Asian markets track Wall St drop on Fed rate hike plans

Hong Kong (AFP) – Markets fell in Asia on Thursday following a painful sell-off in New York fuelled by bets that the Federal Reserve will embark on an aggressive campaign to fight soaring inflation by hiking interest rates several times.


The much-anticipated release of minutes from the US central bank's December policy meeting showed that while officials were concerned about the fast-spreading Omicron coronavirus variant, they were confident the world's top economy was in rude health and able to absorb high borrowing costs.

The Federal Open Market Committee has already started winding back the vast bond-buying stimulus put in place at the start of the pandemic as price rises remain stubbornly high, with the programme due to end in March.

Traders had widely expected the bank to then start lifting rates.

Policymakers had said they would not remove their support until it was happy it had unemployment tamed and inflation was running persistently hot. Both appear to have been achieved or close to it.

Now officials are ready to act, with the Fed minutes saying: "It may become warranted to increase the federal funds rate sooner or at a faster pace than participants had earlier anticipated".

The move away from massive central bank support around the world, particularly from the Fed, has rattled markets in recent months -- having notched up a series of records or multi-year highs on the cheap cash.

With the punch bowl being taken away, traders are in retreat, particularly those invested in tech firms, which are more susceptible to higher borrowing costs.

On Wall Street, the Nasdaq plunged more than three percent, while the Dow and S&P 500, which both started the week with new records, lost more than one percent.

And Asia tracked the selling.

Tokyo led losses, falling more than two percent, while Sydney was off more than one percent. Hong Kong, Shanghai, Seoul, Wellington, Taipei, Manila and Jakarta were also well down.

"We are prepping people for volatility," Carol Schleif, of BMO Family Office, told Bloomberg Television.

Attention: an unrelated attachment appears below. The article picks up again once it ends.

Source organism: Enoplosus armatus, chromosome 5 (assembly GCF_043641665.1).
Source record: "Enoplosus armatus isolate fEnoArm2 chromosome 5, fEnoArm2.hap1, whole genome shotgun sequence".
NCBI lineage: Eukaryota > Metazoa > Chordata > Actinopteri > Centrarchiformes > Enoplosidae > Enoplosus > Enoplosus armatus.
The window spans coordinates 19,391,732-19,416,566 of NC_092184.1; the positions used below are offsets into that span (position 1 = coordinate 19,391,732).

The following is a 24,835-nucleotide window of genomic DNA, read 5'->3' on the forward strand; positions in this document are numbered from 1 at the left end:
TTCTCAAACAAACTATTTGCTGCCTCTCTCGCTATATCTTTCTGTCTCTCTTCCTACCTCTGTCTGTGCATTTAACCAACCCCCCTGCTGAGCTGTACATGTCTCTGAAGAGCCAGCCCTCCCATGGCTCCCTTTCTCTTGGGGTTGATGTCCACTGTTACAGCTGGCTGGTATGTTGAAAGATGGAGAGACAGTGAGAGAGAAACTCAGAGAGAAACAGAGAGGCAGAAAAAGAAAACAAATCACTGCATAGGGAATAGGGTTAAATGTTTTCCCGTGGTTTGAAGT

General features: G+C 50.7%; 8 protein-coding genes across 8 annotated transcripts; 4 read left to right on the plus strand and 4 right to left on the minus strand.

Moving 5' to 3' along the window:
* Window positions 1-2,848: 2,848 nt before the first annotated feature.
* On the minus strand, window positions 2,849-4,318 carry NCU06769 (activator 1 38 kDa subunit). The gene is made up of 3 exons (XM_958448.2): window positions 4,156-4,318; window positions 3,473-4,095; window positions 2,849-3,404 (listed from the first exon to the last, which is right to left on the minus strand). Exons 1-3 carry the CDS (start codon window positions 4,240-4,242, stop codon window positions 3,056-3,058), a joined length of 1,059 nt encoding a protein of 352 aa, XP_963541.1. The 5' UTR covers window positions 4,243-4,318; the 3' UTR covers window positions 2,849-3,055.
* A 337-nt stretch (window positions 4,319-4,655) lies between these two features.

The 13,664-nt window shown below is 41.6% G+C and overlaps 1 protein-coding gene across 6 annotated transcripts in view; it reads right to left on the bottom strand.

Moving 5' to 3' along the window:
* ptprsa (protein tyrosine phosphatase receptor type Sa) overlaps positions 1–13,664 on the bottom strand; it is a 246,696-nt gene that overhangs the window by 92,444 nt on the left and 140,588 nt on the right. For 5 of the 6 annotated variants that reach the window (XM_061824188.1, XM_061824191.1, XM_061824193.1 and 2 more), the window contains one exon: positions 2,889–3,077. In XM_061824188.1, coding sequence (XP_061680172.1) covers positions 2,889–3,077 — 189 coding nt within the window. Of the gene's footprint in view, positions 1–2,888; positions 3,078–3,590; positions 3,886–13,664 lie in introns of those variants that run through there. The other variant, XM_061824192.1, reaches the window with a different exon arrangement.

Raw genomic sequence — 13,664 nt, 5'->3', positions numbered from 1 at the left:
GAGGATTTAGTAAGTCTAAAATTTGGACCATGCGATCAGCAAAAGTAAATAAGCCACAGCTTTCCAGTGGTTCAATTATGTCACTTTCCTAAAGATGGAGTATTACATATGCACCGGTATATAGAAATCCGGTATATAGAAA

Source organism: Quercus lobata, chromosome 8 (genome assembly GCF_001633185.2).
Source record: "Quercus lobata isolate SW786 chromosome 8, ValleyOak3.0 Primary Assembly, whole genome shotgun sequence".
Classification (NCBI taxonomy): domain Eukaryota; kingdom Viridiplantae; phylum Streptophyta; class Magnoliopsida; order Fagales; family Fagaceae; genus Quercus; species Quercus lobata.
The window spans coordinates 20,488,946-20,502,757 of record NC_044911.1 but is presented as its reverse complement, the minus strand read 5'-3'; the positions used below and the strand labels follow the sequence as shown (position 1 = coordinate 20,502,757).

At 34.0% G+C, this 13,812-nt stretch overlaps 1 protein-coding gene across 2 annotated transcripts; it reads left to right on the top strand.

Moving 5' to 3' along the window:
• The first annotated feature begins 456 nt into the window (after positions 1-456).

"You had another record double-digit year and yet investors' mood is pretty dour. We definitely think the readjustment of the volatility will increase this year because there is a lot to be dealt with.

"You do have a levelling off of some things, improvement in some things and people are going to be watching both the Fed and company earnings."

The prospect of higher rates also weighed on other assets.

Oil shed more than one percent, with concerns about virus lockdowns in China weighing on demand optimism.

Bitcoin dropped to $42,506 at one point, its lowest level since a flash crash at the start of December, and well down from the record near $69,000 seen in November.

Key figures around 0230 GMT

Tokyo - Nikkei 225: DOWN 2.1 percent at 28,721.49 (break)

Hong Kong - Hang Seng Index: DOWN 0.8 percent at 22,716.37

Shanghai - Composite: DOWN 0.9 percent at 3,562.57

Dollar/yen: DOWN at 115.89 yen from 116.06 yen late Wednesday

Pound/dollar: DOWN at $1.3545 from $1.3557

Euro/dollar: DOWN at $1.1313 from $1.1317

Euro/pound: UP at 83.52 pence from 83.41

West Texas Intermediate: DOWN 1.0 percent at $77.07 per barrel

Brent North Sea crude: DOWN 1.2 percent at $79.81 per barrel

New York - DOW: DOWN 1.1 percent at 36,407.11 (close)

London - FTSE 100: UP 0.2 percent at 7,516.87 (close)